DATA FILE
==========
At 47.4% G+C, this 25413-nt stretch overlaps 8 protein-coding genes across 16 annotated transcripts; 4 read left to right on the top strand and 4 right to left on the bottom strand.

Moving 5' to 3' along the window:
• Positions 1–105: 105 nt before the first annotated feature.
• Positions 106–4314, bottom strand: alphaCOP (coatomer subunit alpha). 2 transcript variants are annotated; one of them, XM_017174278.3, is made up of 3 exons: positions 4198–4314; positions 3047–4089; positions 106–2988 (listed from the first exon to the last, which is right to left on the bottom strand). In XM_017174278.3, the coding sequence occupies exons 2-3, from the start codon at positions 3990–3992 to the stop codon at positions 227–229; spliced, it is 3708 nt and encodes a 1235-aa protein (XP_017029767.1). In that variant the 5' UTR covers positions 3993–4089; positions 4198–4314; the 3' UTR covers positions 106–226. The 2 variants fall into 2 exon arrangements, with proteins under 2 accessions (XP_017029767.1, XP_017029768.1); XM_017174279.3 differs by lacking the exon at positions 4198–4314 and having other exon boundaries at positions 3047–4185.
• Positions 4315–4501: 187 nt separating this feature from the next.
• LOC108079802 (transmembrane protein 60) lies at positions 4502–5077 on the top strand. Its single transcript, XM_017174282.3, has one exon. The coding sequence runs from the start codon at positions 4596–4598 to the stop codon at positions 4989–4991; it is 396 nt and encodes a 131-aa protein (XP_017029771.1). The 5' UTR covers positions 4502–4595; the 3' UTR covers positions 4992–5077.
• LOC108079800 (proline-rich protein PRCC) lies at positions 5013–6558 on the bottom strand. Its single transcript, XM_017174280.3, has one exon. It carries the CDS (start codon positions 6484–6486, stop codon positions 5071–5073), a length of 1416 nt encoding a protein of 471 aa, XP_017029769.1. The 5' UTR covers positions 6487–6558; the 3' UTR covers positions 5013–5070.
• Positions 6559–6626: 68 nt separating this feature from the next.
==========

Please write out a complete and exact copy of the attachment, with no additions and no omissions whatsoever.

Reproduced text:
At 47.4% G+C, this 25413-nt stretch overlaps 8 protein-coding genes across 16 annotated transcripts; 4 read left to right on the top strand and 4 right to left on the bottom strand.

Moving 5' to 3' along the window:
• Positions 1–105: 105 nt before the first annotated feature.
• Positions 106–4314, bottom strand: alphaCOP (coatomer subunit alpha). 2 transcript variants are annotated; one of them, XM_017174278.3, is made up of 3 exons: positions 4198–4314; positions 3047–4089; positions 106–2988 (listed from the first exon to the last, which is right to left on the bottom strand). In XM_017174278.3, the coding sequence occupies exons 2-3, from the start codon at positions 3990–3992 to the stop codon at positions 227–229; spliced, it is 3708 nt and encodes a 1235-aa protein (XP_017029767.1). In that variant the 5' UTR covers positions 3993–4089; positions 4198–4314; the 3' UTR covers positions 106–226. The 2 variants fall into 2 exon arrangements, with proteins under 2 accessions (XP_017029767.1, XP_017029768.1); XM_017174279.3 differs by lacking the exon at positions 4198–4314 and having other exon boundaries at positions 3047–4185.
• Positions 4315–4501: 187 nt separating this feature from the next.
• LOC108079802 (transmembrane protein 60) lies at positions 4502–5077 on the top strand. Its single transcript, XM_017174282.3, has one exon. The coding sequence runs from the start codon at positions 4596–4598 to the stop codon at positions 4989–4991; it is 396 nt and encodes a 131-aa protein (XP_017029771.1). The 5' UTR covers positions 4502–4595; the 3' UTR covers positions 4992–5077.
• LOC108079800 (proline-rich protein PRCC) lies at positions 5013–6558 on the bottom strand. Its single transcript, XM_017174280.3, has one exon. It carries the CDS (start codon positions 6484–6486, stop codon positions 5071–5073), a length of 1416 nt encoding a protein of 471 aa, XP_017029769.1. The 5' UTR covers positions 6487–6558; the 3' UTR covers positions 5013–5070.
• Positions 6559–6626: 68 nt separating this feature from the next.